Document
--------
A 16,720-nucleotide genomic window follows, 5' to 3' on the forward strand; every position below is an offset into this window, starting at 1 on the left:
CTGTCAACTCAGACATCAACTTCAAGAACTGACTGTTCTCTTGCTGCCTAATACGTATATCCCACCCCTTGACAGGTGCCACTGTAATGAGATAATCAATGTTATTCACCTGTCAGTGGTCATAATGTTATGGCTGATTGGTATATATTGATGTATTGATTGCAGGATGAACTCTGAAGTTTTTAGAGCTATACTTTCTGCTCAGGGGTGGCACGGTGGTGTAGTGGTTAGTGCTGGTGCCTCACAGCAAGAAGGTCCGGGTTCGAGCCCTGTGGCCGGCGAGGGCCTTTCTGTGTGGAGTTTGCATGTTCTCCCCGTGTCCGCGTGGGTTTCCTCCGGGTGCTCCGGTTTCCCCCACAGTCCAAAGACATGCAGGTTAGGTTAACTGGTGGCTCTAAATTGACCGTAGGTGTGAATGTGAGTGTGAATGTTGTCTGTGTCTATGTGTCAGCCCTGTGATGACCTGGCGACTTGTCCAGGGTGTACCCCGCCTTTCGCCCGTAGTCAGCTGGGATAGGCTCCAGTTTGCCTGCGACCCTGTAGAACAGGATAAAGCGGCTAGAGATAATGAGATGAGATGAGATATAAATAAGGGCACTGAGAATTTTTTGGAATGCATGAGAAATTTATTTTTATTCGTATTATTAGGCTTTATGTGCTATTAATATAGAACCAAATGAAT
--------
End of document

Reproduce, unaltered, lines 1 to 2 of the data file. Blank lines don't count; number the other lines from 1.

A 16,720-nucleotide genomic window follows, 5' to 3' on the forward strand; every position below is an offset into this window, starting at 1 on the left:
CTGTCAACTCAGACATCAACTTCAAGAACTGACTGTTCTCTTGCTGCCTAATACGTATATCCCACCCCTTGACAGGTGCCACTGTAATGAGATAATCAATGTTATTCACCTGTCAGTGGTCATAATGTTATGGCTGATTGGTATATATTGATGTATTGATTGCAGGATGAACTCTGAAGTTTTTAGAGCTATACTTTCTGCTCAGGGGTGGCACGGTGGTGTAGTGGTTAGTGCTGGTGCCTCACAGCAAGAAGGTCCGGGTTCGAGCCCTGTGGCCGGCGAGGGCCTTTCTGTGTGGAGTTTGCATGTTCTCCCCGTGTCCGCGTGGGTTTCCTCCGGGTGCTCCGGTTTCCCCCACAGTCCAAAGACATGCAGGTTAGGTTAACTGGTGGCTCTAAATTGACCGTAGGTGTGAATGTGAGTGTGAATGTTGTCTGTGTCTATGTGTCAGCCCTGTGATGACCTGGCGACTTGTCCAGGGTGTACCCCGCCTTTCGCCCGTAGTCAGCTGGGATAGGCTCCAGTTTGCCTGCGACCCTGTAGAACAGGATAAAGCGGCTAGAGATAATGAGATGAGATGAGATATAAATAAGGGCACTGAGAATTTTTTGGAATGCATGAGAAATTTATTTTTATTCGTATTATTAGGCTTTATGTGCTATTAATATAGAACCAAATGAAT